Some say the emotional event signals a youth revolt against Norway’s treatment of asylum-seekers, but so far most politicians aren’t listening – one even suggested the demo was just an excuse to skip school.

“You go back to Afghanistan and see how ‘safe’ it is,” said the colourful, home-made placard directed at the Norwegian government, which is threatening to deport 18-year-old Taibeh Abbasi and her family to Afghanistan.

It was one of many held high at the protest in Trondheim, Norway’s third largest city, on 3 October 2017. Organised by a group of high school students, it saw over 1,000 people pour into the main city square to hear speeches and sing songs in their lunch break.

Only a day later, Amnesty International published new research showing how European governments have forced almost 10,000 Afghan asylum-seekers to go back, risking torture – even death, and called for a complete stop to all deportations because the country is too dangerous right now.

Taibeh Abbasi (pictured below) is Afghan but was born in Iran. She has never been to Afghanistan, and fled to Norway with her two brothers and their mother in 2012. She said the demonstration made a big impression. “I felt like I’m part of Norwegian society too and not just a refugee. It’s difficult to hold back the tears. I’m not alone and I’m not giving up.”

“This case has touched many people,” said Mona Elfareh, Student Council leader at Taibeh’s high school, Thora Storm. “We’ve worked night and day to make this happen. Young people want to be heard.”

‘Not the Norway I know and love’

One of those young people was Emma Marshall, 18, who leads Trondheim’s Amnesty youth group. “It was important to me to show support for Taibeh and her family,” she said. «There was a great atmosphere and I think everyone was really surprised to see how many people came.

“Not only is Norway treating Taibeh’s family in a completely inhumane way by allowing them to integrate and create a whole new life for themselves before ripping it all away,” Emma continued. “Norway is also breaking the law. Afghanistan is absolutely not a safe country to send people back to. This is not the Norway I know and love.”

The girl who dreamed of going to school

Parnian Amirahmadi, 17, who leads the Amnesty group at Trondheim Cathedral school, agrees. Like Taibeh, she was born in Iran and came to Norway in 2010 after it became too dangerous for her father, a writer, to stay. “I have a lot of empathy for them,” Parnian said.

New Norwegian school rules mean high schoolers now need to show a valid political reason for being absent. Parnian therefore organised a letter from Amnesty supporting the student’s right to protest. “I think it gave many people the opportunity to participate,” she says.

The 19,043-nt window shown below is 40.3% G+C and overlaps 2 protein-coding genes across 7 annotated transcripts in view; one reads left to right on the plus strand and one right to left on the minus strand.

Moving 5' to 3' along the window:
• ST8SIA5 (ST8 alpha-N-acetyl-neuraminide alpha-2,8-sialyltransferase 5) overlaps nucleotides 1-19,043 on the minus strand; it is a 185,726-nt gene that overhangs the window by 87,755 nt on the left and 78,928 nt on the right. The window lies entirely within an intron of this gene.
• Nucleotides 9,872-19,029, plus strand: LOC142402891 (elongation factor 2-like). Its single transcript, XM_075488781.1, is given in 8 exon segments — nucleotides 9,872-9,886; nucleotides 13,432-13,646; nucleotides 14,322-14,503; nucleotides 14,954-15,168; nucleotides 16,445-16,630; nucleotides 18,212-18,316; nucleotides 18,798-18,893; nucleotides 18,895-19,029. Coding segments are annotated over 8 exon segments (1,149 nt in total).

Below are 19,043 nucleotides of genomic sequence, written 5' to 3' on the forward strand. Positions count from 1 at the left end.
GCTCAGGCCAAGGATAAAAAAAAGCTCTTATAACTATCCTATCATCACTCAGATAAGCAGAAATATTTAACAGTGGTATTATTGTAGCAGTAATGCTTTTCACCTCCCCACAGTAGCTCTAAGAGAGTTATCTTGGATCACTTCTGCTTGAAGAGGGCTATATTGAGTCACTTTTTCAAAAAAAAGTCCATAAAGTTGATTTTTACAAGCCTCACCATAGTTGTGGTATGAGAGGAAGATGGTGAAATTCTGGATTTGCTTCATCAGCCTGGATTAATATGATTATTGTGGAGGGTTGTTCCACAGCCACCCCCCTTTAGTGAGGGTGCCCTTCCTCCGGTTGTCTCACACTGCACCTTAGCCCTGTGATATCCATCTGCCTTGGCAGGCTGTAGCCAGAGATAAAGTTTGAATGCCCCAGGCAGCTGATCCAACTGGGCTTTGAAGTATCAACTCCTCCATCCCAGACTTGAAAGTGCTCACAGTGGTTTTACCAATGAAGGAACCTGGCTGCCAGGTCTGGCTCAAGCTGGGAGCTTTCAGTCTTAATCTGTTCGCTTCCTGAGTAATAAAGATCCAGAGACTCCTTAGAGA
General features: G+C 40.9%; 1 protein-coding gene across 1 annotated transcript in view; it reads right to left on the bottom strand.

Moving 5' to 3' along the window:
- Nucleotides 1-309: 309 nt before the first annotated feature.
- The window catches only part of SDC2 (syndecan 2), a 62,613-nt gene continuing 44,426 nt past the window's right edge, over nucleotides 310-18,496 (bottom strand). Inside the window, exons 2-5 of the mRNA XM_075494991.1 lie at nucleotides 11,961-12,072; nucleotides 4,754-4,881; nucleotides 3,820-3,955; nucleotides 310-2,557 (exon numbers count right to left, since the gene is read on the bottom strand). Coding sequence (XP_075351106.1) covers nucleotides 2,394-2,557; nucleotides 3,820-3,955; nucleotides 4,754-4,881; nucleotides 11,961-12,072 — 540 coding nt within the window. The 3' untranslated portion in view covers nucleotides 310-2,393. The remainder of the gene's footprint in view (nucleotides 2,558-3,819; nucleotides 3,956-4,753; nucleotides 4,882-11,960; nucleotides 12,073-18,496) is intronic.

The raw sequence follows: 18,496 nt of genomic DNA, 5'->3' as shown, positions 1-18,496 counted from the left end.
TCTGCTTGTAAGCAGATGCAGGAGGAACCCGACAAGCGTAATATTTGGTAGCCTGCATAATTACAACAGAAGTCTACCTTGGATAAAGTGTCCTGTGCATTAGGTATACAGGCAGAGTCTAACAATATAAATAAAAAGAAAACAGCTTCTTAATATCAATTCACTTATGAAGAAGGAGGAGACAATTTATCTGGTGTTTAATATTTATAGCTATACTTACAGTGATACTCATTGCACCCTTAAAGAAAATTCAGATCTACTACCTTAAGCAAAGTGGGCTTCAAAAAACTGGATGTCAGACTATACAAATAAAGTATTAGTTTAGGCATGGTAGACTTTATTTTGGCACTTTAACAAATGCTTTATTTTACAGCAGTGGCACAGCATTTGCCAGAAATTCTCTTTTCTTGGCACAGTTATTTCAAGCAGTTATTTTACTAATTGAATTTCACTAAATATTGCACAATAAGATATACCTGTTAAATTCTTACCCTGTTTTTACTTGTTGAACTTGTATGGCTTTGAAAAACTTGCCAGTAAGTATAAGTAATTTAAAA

“Taibeh and her brothers walked in front of the procession,” Parnian said, “and everyone cheered and shouted ‘Let Abbasi stay!’.” Then we all sang ‘We Are the World’ in solidarity with the family.”

The protest ended with a speech from Taibeh in Norwegian: “I’m proud to be standing here today,” she said. “I am the girl who always wanted to go to school.” She recalled her life in Iran, where she and her brothers were barred from studying. “In Kabul there is no future. As a girl I’ll be particularly exposed. My dreams of an education and a career will be crushed.” Taibeh’s goal is to become a doctor.

A youth revolt

One blogger and youth activist, Leon Bafondoko, has called on Norway’s Migration and Integration Minister, Sylvi Listhaug, to respond to the protesters, saying the demo signals a youth revolt and sends a clear signal that they won’t tolerate this kind of injustice.

Mona (pictured above, left) agrees: “We demand answers from the politicians and will not stop before something is done. If they ignore our voices, then what is the point of democracy and freedom of speech?”

She thinks the protest offered many young people a rare chance to stand up against Norway’s restrictive asylum policies. One of the world’s richest countries, it currently has capacity to handle asylum cases but is instead choosing to close many of its asylum centres.

Protest was ‘an excuse to skip school’

Few politicians – and nobody in government – appear to have taken much notice of the high schoolers so far. In fact, one representative of the ruling Progress Party, Lill Harriet Sandaune, instead questioned the young people’s commitment, asking why they don’t hold demos in their spare time instead.

She was also quoted saying school authorities that allow kids to protest during school hours are ‘encouraging them to skip school’.

But maybe they should sit up and listen. Because Taibeh, Mona and their friends – pictured above with a sign saying “Send Sylvi to Kabul” – are not giving up. Crowdfunding for the family’s legal costs has already raised over £7,000. And plans are underway to continue challenge the ruling that could force the Abbasi family to abandon a life to face danger in a country where they no longer have a home.

Because as far as these young people are concerned, #AbbasiStays.